The Crestone Eagle • March, 2021

Exploring Artificial Intelligence: The rise of the digital angel

by Matthew James Bailey

We have covered a lot of ground within the two articles of the Exploring Artificial Intelligence series (January, February). We have understood that AI is already participating in our lives, overtly and covertly. AI is here and is not going away. To quote the Hitch Hiker’s Guide to the Galaxy: “Don’t Panic!”. This article has some good news.

Together, we have discovered that the future of AI is the conversation of the decade. Now is the time for us to act and guide the future of AI to shape a beneficial and equitable destiny for all of humanity. After all, the Vedas state “We are all one family.”

Furthermore, we have ventured into the future where AI becomes a digital buddy, a personalised AI, dedicated to assist the wellbeing of our organic-based and spiritual lives without the need to connect our brains to the internet. Thank goodness for that! I was on a YouTube show recently, Reality Check, hosted by Jay Weidner. During the show, titled “AI: Promises and Perils”, Jay referred to this digital buddy as a digital guardian or a digital angel. I like that statement. It has the purity of intent and is right on the money. 

During the show, I revealed that everyone will have a digital buddy dedicated to guard us from any type of AI-centric Orwellian state. You got it, this digital buddy (AI itself) would assist in maintaining the freedoms of our human experience. In essence, this digital angel operates on your behalf, within the digital universe, always honouring your sovereign choice and best interests. Is this even possible? The good news is yes it is. Let us explore how this might be possible.

#1 The future of AI is in our hands. 

To be clear, this emerging intelligence is not at fault for any mistakes it makes. It simply does what its masters train it to do. It is this intent, that of its inventors and providers, who must be held to account. The good news is there is a global phenomenon called AI Ethics, a field of innovation that ensures that AI honors our diversity, cultures, beliefs and sovereignty. AI Ethics is gaining momentum and is being taken seriously by industry and academia. But we must do more and give the general public, you and me, a voice in determining what those ethics should be and how AI must behave. My book reveals how this can done with solutions that venture beyond the rhetoric of city halls and secret labs. 

#2 States are demanding that AI (& its masters) behave honorably.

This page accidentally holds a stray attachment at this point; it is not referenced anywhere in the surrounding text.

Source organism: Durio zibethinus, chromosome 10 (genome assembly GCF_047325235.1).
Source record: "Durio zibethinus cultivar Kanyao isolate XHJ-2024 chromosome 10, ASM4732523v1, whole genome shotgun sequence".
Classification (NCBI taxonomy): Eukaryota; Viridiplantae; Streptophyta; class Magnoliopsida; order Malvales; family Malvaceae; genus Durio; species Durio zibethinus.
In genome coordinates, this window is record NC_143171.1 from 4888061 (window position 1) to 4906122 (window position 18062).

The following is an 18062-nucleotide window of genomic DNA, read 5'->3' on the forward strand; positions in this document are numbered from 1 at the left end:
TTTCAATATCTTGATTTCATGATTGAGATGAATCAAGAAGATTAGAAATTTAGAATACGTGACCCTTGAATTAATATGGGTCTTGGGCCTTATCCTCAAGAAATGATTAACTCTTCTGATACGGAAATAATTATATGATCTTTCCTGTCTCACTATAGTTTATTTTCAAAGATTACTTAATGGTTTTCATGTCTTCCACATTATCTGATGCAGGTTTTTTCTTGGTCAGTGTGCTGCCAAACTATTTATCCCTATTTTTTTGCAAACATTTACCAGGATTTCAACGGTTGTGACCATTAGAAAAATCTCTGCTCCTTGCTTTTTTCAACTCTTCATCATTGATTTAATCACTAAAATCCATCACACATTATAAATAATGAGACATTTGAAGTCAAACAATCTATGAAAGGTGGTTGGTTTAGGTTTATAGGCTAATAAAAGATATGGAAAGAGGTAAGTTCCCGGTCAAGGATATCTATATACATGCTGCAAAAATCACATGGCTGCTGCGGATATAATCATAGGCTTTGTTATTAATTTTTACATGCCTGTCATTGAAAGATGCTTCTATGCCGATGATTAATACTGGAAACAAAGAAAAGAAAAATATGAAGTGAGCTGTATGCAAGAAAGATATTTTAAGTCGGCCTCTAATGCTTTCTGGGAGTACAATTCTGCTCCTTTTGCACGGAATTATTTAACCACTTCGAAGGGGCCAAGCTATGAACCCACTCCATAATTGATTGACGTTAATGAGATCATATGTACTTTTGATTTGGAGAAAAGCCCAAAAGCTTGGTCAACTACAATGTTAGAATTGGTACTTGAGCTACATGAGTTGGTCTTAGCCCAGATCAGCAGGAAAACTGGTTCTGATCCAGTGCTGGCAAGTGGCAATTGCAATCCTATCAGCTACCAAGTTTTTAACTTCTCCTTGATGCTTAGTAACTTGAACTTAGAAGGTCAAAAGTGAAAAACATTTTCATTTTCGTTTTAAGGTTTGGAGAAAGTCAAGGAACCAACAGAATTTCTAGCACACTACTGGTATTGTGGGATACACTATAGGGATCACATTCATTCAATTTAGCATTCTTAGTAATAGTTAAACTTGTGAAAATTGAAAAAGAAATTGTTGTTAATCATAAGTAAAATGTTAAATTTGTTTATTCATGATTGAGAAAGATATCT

On February 13, Geekwire reported a fascinating article titled “Washington state lawmakers seek to ban government from using discriminatory AI tech.” This US state is mandating that government can only deploy AI to serve citizens within its jurisdictions that honours their cultural diversity.  To quote . . .

 “The legislation would establish some of the most concrete artificial intelligence regulations in the U.S. Washington can’t wait for federal guardrails because the government is already deploying AI systems with real-world consequences.

“If enacted, public agencies in Washington state would be prohibited from using automated decision systems that discriminate against different groups or make final decisions that impact the constitutional or legal rights of a Washington resident. The bill also bans government agencies from using AI-enabled profiling in public spaces.”

This is the cutting edge of policy innovation and quite frankly AI needs this type of assistance  for it to be welcomed within society and to contribute as a beneficial digital citizen. 

#3 The US government is taking the future of AI seriously.

Recently, the US government made two announcements to show it is serious about the future of AI: 

1) a department of Artificial Intelligence;

2) a “Trustworthy AI” initiative that all government agencies must use. Of course, the definition of “Trust” may differ between peoples. They have yet to announce a robust AI ethics policy.  Early whitepapers that I have read lack the necessary maturity of how AI can truly benefit the citizens of the US. There remains much work to be done at the federal and state level regarding ownership and transparency of our data. Data is used to train AI, so if the data being used does not have our permission, its usage must be classified as unethical and as such AI itself is unethical. Yet, it is my belief these two initiatives show strong leadership by government. 

What can other states and communities such as Crestone do? Maybe they should create their own Constitution for Artificial Intelligence specifying a set of principles that AI must honor, ranging from the environment to our sovereignty. In doing so, maybe we will be shaping the future of a digital angel to benefit every soul on our planet.

Matthew James Bailey is author of Inventing World 3.0 and founder of AIEthics.World.  He is internationally recognised authority on Innovation, IoT, Smart Cities and Artificial Intelligence.